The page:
Farooq Abdullah criticises ASG's stand on Article 35A in Supreme Court
Srinagar, Sep 2: National Conference president Farooq Abdullah Sunday denounced Additional Solicitor General of India (ASG) for saying in the Supreme Court that "there is an aspect of gender discrimination" in Article 35A of the Constitution.
The Lok Sabha member from Srinagar was reacting to the stand taken by the ASG Tushar Mehta in the apex court last Friday. During the hearing, the ASG agreed to the contention that Article 35A and certain aspects needed to be debated upon and said, "It can't be denied that there is an aspect of gender discrimination in it (Article 35A)".
"Such a statement, if made before the SC on behalf of Jammu & Kashmir government indicates that instead of defending Article 35-A and asking for the challenge to be dismissed based upon earlier constitution bench judgment, the state government has virtually conceded before the SC that some parts of Article 35-A deserve to be struck down," Abdullah said in a statement.
He also expressed concern that the Advocate General of Jammu and Kashmir has been virtually sidelined and made to take a back seat in such a sensitive litigation concerning the unique legal history and constitutional status of the state of Jammu and Kashmir under Section 42 of the constitution of Jammu and Kashmir.
"The Advocate General is appointed for state and is obligated to represent and defend the interests of the people of the state. He is the constitutional authority and a guardian of the interests of the people of Jammu and Kashmir before all courts," Abdullah said.
He asked the government of J&K to take immediate steps to ensure that the state does not facilitate the striking down of Article 35-A by its subtle support and admissions made before the Supreme Court. Last Friday, the Supreme Court deferred till January next year the crucial hearing on pleas challenging the constitutional validity of Article 35 A, which provides special rights and privileges to the natives of Jammu and Kashmir, after the Centre and the state said that polls to local bodies polls there would go on till December.
A bench headed by Chief Justice Dipak Misra was told by Attorney General K K Venugopal and ASG Tushar Mehta, representing the Centre and Jammu and Kashmir government respectively that the issue of Article 35A was "very sensitive" and keeping in mind the law and order aspect, the hearing be held in January or March, 2019.
Article 35-A, which was incorporated in the Constitution by a 1954 Presidential Order, accords special rights and privileges to the citizens of Jammu and Kashmir and bars people from outside the state from acquiring any immovable property in the state. It denies property rights to a woman who marries a person from outside the state. The provision, which leads to such women from the state forfeiting their right over property, also applies to their heirs.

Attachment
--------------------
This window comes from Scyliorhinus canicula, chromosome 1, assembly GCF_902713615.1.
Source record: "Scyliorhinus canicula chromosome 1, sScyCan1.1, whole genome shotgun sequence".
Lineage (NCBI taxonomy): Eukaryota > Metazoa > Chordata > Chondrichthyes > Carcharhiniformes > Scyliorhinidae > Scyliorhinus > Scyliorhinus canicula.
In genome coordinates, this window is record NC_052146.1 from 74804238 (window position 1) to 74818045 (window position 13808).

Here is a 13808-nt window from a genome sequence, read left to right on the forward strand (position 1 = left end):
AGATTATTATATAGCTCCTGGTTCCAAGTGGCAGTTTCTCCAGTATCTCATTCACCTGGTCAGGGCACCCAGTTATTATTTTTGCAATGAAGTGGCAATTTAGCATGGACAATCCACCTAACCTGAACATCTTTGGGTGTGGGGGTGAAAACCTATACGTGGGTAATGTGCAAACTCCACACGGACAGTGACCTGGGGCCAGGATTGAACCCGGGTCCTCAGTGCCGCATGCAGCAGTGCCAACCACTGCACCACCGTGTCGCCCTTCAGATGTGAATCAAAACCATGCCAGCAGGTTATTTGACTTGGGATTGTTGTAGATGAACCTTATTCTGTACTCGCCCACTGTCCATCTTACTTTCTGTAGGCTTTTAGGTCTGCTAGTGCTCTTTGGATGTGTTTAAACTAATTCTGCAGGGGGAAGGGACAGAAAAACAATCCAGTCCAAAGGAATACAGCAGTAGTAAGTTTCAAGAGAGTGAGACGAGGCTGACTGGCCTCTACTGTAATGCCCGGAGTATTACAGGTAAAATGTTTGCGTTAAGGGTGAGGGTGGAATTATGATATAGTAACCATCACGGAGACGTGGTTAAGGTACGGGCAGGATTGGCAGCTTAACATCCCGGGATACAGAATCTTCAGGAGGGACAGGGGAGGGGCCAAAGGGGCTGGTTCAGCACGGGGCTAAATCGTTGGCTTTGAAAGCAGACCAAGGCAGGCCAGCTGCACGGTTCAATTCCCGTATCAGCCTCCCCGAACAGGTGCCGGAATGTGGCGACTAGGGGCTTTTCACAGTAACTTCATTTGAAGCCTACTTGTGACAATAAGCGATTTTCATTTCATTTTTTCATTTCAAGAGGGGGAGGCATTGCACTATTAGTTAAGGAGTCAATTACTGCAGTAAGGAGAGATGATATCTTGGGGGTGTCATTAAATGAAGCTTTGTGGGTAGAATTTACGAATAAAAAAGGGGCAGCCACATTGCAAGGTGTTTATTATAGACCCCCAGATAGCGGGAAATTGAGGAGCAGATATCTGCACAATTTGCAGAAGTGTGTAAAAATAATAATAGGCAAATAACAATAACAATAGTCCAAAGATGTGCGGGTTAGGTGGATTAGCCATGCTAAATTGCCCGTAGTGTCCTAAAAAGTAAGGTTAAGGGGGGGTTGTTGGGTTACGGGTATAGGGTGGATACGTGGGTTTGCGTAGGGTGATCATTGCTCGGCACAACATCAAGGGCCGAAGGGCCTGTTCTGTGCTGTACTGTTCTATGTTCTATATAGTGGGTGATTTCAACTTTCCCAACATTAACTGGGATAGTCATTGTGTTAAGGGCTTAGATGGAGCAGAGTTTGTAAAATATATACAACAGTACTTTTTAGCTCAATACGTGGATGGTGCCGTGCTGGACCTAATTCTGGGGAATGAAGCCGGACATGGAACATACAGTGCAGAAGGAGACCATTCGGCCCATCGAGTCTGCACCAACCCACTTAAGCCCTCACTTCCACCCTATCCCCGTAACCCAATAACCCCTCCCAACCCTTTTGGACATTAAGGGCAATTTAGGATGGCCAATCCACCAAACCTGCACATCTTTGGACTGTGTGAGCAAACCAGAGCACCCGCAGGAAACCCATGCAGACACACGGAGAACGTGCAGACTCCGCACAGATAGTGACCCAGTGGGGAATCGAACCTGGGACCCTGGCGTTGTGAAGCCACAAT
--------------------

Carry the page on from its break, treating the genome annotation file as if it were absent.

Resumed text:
During the hearing, a lawyer gave an illustration and said if a native woman of the state married an outsider, she loses several rights, including property rights, in the state, but if a man marries a Pakistani women, he and his spouse both get all the rights. The ASG, however, agreed to the contention that Article 35A and certain aspects needed to be debated upon and said, "It can't be denied that there is an aspect of gender discrimination in it (Article 35A)."
On August 6, the apex court had said that a three-judge bench would decide whether the pleas challenging Article 35A should be referred to a five-judge constitution bench for examining the larger issue of alleged violation of the doctrine of basic structure of the Constitution. Several petitions including by political parties like the National Conference and the CPI-M, have also moved the Supreme Court in support of Article 35-A that empowers the state assembly to define "permanent residents" for bestowing special rights and privileges to them.
An NGO, 'Ikkjut Jammu', has also filed a plea seeking quashing of the provision. It has said that Article 35-A furthers the "two nation theory which is against the theory of secularism".
The state government, while defending the Article, had cited two verdicts of the constitution benches of the Supreme Court in 1961 and 1969, which had upheld the powers of the President under Article 370(1)(d) of the Constitution to pass constitutional orders.